Retention of masculine sexual behavior following castration in male B6D2F1 mice

Lynwood G. Clemens, Beth E.F. Wee, David R. Weaver, Ed J. Roy, Bruce D. Goldman, Brad Rakerd

Research output: Contribution to journalArticlepeer-review


The reduction of masculine sexual behavior following castration varies widely among genotypes. In contrast to the loss of sexual behavior by castrasted males of other strains, males of the B6D2F1 genotype retain the ejaculatory reflex for many weeks after castration. The present study examined this retention phenomenon. Masculine sexual behaviors were measured before and after castration or sham operation in male C57BL/6J, DBA/2J, and B6D2F1 mice. Castrated C57BL/6J and DBA/2J males showed a rapid decline in copulatory behavior. In contrast, 30% of the B6D2F1 males continued to ejaculate 25 weeks after castration. Regardless of whether or not sexual behaviors were retained, levels of plasma testosterone and hypothalamic nuclear estrogen receptors were reduced by castration. These results suggest that the intra- and inter-strain differences in the retention of sexual behavior following castration are not due to differences in levels of steroid hormones. Further, some B6D2F1 males retain the ability to copulate in the absence of gonadal hormone levels required for the maintenance of sexual behavior in other genotypes.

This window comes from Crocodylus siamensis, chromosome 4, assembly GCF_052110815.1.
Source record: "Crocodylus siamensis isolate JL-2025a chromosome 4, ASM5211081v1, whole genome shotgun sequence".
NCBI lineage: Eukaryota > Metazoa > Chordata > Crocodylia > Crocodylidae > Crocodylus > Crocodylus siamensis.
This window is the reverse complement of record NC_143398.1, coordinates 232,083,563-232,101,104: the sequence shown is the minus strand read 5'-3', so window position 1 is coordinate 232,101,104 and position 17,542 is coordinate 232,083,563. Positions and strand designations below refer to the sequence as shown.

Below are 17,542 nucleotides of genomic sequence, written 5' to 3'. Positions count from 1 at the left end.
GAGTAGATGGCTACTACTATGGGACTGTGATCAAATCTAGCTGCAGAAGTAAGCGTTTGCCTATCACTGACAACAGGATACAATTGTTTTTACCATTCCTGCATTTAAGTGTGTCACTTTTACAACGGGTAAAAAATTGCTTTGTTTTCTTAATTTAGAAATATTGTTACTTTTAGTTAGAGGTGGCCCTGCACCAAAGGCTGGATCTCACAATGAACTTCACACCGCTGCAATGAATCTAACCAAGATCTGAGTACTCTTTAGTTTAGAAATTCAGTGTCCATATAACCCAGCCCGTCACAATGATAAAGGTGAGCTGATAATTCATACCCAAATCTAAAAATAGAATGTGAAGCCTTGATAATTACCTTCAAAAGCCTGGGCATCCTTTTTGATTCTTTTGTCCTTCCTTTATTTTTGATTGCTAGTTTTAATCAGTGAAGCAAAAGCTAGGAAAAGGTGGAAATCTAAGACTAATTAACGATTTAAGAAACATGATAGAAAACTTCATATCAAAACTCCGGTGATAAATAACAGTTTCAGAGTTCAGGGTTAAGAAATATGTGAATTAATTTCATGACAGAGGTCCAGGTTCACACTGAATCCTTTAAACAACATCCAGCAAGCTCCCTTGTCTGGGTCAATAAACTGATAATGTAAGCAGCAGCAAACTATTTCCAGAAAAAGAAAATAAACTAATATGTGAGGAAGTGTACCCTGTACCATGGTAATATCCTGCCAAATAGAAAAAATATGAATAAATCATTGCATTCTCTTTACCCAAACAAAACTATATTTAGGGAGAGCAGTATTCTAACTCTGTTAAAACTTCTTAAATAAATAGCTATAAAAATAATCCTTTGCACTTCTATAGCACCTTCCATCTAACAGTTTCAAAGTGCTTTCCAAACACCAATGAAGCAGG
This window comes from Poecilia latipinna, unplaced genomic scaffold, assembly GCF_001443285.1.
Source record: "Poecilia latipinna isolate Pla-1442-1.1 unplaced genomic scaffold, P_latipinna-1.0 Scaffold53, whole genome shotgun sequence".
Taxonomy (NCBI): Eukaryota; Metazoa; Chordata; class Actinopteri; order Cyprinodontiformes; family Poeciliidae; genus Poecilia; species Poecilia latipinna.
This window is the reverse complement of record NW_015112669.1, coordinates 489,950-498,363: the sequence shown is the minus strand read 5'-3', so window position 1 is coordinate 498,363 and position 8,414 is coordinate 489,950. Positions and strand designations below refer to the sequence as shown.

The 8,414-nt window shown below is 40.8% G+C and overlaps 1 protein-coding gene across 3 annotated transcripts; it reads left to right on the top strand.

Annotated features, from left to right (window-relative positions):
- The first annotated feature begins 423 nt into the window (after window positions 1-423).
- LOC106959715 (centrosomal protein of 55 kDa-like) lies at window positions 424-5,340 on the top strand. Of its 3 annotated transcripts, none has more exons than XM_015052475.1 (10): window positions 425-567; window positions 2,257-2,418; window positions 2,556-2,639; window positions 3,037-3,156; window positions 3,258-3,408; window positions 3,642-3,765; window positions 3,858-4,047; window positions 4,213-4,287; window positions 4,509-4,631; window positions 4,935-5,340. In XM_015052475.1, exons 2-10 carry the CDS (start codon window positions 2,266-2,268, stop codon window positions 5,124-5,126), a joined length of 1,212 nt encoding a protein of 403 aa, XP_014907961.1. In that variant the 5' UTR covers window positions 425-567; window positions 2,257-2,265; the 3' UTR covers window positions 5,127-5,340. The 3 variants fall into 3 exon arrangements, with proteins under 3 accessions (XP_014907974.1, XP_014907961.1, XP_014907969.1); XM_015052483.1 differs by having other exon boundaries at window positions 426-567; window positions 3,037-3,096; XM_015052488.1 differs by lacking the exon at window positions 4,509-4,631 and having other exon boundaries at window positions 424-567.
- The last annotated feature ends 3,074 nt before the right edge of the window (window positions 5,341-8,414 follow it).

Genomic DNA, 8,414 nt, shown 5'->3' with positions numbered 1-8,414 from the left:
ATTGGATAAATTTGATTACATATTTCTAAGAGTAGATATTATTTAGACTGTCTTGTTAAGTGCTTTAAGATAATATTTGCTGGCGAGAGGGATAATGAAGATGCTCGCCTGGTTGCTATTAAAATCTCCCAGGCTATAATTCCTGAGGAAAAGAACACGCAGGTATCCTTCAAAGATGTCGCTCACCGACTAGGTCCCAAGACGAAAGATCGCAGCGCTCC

Original languageEnglish (US)
Pages (from-to)69-76
Number of pages8
JournalPhysiology and Behavior
Issue number1
StatePublished - 1988


  • Castration
  • Ejaculatory reflex
  • Genotype
  • House mouse
  • Inbred strains
  • Intromission
  • Masculine sexual behavior
  • Mounting
  • Nuclear estrogen receptors
  • Radioimmunoassay

ASJC Scopus subject areas

  • Experimental and Cognitive Psychology
  • Behavioral Neuroscience


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